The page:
Property prices in the convenience retail sector grew at 10.3% in 2015 with growth predicted to continue in the medium term, although the pub conversion trend has tailed off, according to Christie & Co.
Last year was characterised by continued c-store acquisitions by the multiples, but also a strong resurgence of independents acquiring lower tier sites, the property specialist’s Business Outlook 2016 report reveals.
Around 70% of all forecourt sites are now independently owned compared to 60% just five years ago, as oil companies sold a number of sites to independents such as Euro Garages and Motor Fuel Group.
But only 3% of pubs sold by Christie & Co were for conversion to c-stores, while 84% of freehold pubs sold were retained for their original purpose.
Christie & Co managing director for retail, Steve Rodell, said it was a good time for independent retailers to enter the market, given the low interest rates and an improved lending market.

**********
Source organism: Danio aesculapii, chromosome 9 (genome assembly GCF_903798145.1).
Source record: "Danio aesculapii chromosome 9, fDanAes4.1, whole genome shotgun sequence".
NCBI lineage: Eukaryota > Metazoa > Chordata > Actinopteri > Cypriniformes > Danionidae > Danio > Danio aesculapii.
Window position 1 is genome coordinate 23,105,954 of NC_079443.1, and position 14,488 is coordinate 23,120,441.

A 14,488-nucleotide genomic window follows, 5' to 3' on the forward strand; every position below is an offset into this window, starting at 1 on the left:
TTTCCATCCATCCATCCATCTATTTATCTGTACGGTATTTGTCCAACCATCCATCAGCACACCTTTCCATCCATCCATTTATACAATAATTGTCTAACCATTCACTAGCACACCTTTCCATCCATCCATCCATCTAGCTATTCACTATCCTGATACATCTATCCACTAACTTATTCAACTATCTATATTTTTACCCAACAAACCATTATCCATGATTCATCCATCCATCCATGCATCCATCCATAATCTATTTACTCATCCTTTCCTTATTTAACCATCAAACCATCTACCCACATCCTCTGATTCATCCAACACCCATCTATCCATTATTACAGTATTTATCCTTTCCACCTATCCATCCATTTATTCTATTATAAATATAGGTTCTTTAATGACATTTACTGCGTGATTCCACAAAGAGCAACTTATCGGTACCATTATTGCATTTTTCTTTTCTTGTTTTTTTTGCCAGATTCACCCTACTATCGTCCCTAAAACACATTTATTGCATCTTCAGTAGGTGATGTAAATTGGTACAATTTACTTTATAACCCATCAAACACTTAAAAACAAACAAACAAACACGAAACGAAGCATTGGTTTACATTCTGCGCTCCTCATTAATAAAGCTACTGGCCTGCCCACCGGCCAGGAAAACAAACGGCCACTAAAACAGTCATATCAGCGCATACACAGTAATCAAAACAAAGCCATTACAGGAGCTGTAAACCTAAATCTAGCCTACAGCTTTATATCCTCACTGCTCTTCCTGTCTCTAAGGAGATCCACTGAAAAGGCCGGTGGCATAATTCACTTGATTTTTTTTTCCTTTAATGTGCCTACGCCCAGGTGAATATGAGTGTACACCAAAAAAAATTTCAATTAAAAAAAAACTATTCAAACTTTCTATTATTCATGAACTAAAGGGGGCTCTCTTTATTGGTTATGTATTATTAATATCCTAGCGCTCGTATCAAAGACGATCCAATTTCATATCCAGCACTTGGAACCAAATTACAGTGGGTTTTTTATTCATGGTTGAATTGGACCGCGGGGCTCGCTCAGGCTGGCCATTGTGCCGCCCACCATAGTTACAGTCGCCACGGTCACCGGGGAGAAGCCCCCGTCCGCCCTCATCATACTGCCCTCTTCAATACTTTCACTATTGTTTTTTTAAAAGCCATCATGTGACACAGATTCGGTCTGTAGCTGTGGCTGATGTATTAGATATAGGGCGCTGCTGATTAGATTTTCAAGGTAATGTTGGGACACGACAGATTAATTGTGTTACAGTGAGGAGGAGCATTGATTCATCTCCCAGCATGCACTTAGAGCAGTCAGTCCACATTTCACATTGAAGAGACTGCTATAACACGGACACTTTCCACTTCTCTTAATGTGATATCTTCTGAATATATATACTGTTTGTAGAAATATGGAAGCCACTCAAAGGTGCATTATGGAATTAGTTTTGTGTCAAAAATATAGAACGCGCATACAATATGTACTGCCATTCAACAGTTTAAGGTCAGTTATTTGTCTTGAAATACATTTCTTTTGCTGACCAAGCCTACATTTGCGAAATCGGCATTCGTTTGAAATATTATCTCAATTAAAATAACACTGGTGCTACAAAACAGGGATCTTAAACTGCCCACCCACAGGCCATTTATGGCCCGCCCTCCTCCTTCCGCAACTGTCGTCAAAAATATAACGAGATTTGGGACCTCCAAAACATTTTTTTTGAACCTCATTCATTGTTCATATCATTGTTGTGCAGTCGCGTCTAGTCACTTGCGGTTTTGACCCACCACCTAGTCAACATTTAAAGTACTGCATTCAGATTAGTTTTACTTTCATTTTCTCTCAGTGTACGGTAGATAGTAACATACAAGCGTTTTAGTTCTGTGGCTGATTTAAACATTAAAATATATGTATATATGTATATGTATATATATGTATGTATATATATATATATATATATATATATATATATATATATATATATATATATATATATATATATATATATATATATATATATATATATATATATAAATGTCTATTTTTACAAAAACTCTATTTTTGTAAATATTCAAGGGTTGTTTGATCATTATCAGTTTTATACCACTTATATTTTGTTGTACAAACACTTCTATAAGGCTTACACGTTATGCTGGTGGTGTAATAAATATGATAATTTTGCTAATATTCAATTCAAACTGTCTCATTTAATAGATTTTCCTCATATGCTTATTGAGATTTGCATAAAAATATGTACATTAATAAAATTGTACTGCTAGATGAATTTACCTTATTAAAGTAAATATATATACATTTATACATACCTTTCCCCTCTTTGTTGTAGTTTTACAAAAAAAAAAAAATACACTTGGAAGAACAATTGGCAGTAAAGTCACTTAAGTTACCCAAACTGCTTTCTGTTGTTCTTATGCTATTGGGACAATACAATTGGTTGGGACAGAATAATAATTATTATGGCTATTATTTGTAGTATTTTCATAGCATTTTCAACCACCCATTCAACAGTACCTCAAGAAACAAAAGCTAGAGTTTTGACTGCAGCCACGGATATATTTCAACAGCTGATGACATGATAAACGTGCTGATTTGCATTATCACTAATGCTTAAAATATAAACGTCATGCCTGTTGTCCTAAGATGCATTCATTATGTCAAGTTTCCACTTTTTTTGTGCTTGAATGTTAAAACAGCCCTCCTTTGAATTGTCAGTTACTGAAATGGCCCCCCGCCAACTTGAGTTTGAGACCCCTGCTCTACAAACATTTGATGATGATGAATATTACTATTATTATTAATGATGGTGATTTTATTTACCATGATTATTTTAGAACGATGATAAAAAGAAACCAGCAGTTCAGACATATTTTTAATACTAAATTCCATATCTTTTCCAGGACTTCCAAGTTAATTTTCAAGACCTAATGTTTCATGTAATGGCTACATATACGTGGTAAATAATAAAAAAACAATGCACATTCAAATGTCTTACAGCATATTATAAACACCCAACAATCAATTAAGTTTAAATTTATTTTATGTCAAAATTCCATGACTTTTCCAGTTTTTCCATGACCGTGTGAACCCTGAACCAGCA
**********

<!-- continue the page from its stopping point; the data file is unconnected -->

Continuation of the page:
“On a macro level the best return on investment is outside London and the South East, although that is where more people are inclined to shop in c-stores,” he told C-Store.
“On a micro scale I’d recommend looking for somewhere with not much competition within a mile, high footfall and a residential area. It all depends on location.”
He added: “2016 will see the convenience property market grow concurrently with real estate generally and we expect a busy year with more M&A activity possibly through private equity participation.”
The report warned that the National Living Wage and potential changes to the Sunday trading law could impact the sector in the coming year. In addition, the devolution of the administration of business rates to local authorities could result in less occupier demand in areas of high rates and an increase in demand in cheaper areas.